An unwavering characteristic of corporate strategy is to create initiatives to solve challenges. Often these initiatives slide seamlessly into the core culture finding a permanent home. But just as often these initiatives fade away after a couple of years. Reasons for these disappearing directives vary; the issue has been solved, budgets are cut due to economic conditions and often they just don’t stick.
Diversity, Equity and Inclusion (DE&I), which began as an initiative, is facing a critical juncture. At many companies, it has moved so firmly into the company’s operations that it is considered a competitive advantage. Many companies have proclaimed, and there are studies to back them up, that having a diverse population has made them more profitable. A diverse workforce taps into different belief systems offering more input into problem-solving. Having a workforce that reflects the diversity of customers is advantageous on many levels. And employees, especially younger ones, find value in working for a company that embraces diversity.
These advantages have been recognized for a while and most companies have DE&I officers. However, these jobs and the concept of DE&I has come under scrutiny due to social unrest and politics.
A recent survey from Revelio Labs found that attrition rates for DE&I roles have outpaced those of other roles since late 2020. This is reflected in the loss of DE&I professionals at high-profile companies such as Amazon, Twitter, Wells Fargo, American Airlines, Honeywell, Walmart and Capital One. And overall organizations are cutting back on DE&I teams, as 20% of the respondents to the survey reported, with 12% believing that more cuts could occur depending on economic conditions.
EHS Today asked ASSP President Jim Thornton for his take on this issue.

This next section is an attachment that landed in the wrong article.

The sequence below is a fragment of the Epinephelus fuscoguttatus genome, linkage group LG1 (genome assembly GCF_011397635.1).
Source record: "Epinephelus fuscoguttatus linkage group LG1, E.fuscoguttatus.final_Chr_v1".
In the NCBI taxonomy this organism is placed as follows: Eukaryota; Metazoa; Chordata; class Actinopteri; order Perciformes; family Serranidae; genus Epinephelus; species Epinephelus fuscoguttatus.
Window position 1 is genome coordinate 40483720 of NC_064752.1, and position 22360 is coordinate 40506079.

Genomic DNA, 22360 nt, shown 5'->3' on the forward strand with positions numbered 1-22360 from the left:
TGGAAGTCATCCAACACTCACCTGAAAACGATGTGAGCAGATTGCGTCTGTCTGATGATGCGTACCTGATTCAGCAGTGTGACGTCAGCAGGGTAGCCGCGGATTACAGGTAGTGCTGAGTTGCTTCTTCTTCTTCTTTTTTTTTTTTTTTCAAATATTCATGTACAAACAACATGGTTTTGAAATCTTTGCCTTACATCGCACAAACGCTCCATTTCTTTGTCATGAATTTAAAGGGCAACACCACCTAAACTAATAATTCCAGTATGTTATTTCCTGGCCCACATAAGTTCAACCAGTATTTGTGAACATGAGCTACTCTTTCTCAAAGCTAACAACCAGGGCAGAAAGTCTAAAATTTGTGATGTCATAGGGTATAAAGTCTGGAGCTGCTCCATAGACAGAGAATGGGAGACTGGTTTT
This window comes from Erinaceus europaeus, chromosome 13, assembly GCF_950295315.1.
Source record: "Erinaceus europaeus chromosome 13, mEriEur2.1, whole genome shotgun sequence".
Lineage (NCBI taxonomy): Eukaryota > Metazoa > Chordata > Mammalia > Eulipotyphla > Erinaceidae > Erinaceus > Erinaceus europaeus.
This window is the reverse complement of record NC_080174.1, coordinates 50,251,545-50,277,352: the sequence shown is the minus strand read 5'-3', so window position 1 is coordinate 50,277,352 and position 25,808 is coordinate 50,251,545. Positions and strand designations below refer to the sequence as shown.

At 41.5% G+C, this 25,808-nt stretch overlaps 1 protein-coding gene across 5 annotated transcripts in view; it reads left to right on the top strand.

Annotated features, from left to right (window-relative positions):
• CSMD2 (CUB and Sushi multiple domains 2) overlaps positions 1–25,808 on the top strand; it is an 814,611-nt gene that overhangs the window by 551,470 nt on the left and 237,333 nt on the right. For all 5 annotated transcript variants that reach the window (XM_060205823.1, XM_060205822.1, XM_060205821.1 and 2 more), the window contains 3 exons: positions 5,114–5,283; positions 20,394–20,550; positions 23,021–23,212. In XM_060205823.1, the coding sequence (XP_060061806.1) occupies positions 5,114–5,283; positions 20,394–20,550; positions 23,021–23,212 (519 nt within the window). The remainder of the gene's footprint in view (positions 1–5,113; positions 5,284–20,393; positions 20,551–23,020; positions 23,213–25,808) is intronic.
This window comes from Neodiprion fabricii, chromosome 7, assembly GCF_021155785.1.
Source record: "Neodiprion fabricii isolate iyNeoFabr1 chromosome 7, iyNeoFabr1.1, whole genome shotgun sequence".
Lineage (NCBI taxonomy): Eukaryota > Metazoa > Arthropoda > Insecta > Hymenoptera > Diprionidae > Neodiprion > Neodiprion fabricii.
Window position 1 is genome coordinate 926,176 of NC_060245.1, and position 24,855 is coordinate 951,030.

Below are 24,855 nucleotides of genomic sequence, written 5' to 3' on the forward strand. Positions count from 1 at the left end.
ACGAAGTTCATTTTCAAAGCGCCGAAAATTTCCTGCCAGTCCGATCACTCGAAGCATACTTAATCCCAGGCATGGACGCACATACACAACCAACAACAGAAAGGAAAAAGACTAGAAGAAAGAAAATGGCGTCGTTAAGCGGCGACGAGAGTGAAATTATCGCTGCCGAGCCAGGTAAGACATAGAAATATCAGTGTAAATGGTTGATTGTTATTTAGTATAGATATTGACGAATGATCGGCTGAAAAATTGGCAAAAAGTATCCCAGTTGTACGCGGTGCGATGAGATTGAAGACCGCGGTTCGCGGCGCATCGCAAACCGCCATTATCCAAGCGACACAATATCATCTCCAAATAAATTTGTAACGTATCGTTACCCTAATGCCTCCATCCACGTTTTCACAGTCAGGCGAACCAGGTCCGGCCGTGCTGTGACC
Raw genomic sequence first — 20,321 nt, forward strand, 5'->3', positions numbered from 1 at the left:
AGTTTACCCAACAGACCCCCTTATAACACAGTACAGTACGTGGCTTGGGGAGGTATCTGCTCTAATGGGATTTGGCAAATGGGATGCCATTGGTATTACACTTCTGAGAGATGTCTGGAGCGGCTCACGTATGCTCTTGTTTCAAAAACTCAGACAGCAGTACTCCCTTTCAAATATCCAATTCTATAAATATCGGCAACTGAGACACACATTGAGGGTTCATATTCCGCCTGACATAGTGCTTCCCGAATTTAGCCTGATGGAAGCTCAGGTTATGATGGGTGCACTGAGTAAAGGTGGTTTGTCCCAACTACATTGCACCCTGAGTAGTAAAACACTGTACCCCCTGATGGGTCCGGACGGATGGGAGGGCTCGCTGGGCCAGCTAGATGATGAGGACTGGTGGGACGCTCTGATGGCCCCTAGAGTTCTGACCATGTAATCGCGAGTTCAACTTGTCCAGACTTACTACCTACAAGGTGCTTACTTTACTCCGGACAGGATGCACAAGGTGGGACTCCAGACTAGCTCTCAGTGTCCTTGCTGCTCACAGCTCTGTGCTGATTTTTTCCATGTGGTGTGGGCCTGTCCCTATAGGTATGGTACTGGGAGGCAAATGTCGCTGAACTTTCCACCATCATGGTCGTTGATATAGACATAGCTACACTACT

EHS: Let’s start with where your organization is on your own DE&I initiative.
JT: Our 14-member DEI Task Force served for one year and greatly helped put diversity, equity and inclusion front and center at an organization that aimed to strengthen itself while advancing worker safety and health in all industries. Meaningful change has been achieved, including ASSP hosting a virtual DEI Summit this past January that involved several hundred workplace safety and health professionals.
Also, we now have a standard operating guideline focused on DEI; consistent learning opportunities offered at education events; Society-level election modifications geared toward inclusion; and a Code of Professional Conduct currently being revised.
A DEI Audit Tool is available on our website to assist organizations in analyzing their methods to achieve greater success. DEI is now an embedded component in ASSP’s ongoing journey to create and maintain welcoming and transparent environments.
EHS: In this past year, there has been some backlash at companies either for supporting certain stands, such as Pride month or for not making meaningful progress in DEI issues. What advice do you give to your members on how to deal with this?
JT: DEI should be an organizational core value because it advances the well-being of all workers while helping to ensure that people’s differences are not only accepted but celebrated. Everyone deserves a workplace culture that embraces opportunities to learn and grow so all workers can excel. DEI is at the heart of that objective.
Generally speaking, if workers feel safe and appreciated, they will be happier and more productive, and business will flourish.
Leaders should aim to create environments in which workers can comfortably be themselves without biases and repercussions. DEI supports growth and success in today’s competitive marketplace.
EHS: Do you feel this issue will fade over time or is it here to stay? If here to stay, as many in the younger generation cite this as an important program for companies to have, how would you advise your members to make sure these programs are sustainable?
JT: DEI is a core value and cultural commitment that should become the norm at every organization. While that’s not yet the case today, this critical movement is growing. If you truly value your employees, it’s essential to give them an environment in which they can thrive. Everyone deserves fair and equitable treatment, and making it a core organizational value is the best way to achieve that.
DEI is not only an ASSP operating commitment, but we also aim to empower our members to help their organizations achieve greater results.
DEI truly impacts overall worker well-being, making it a significant and worthwhile endeavor for business management teams. Whether it’s providing proper personal protective equipment that fits a diverse group of human bodies or enhancing training programs to share vital instructions in native languages, companies can elevate safety and thrive with a focus on diversity, equity and inclusion.
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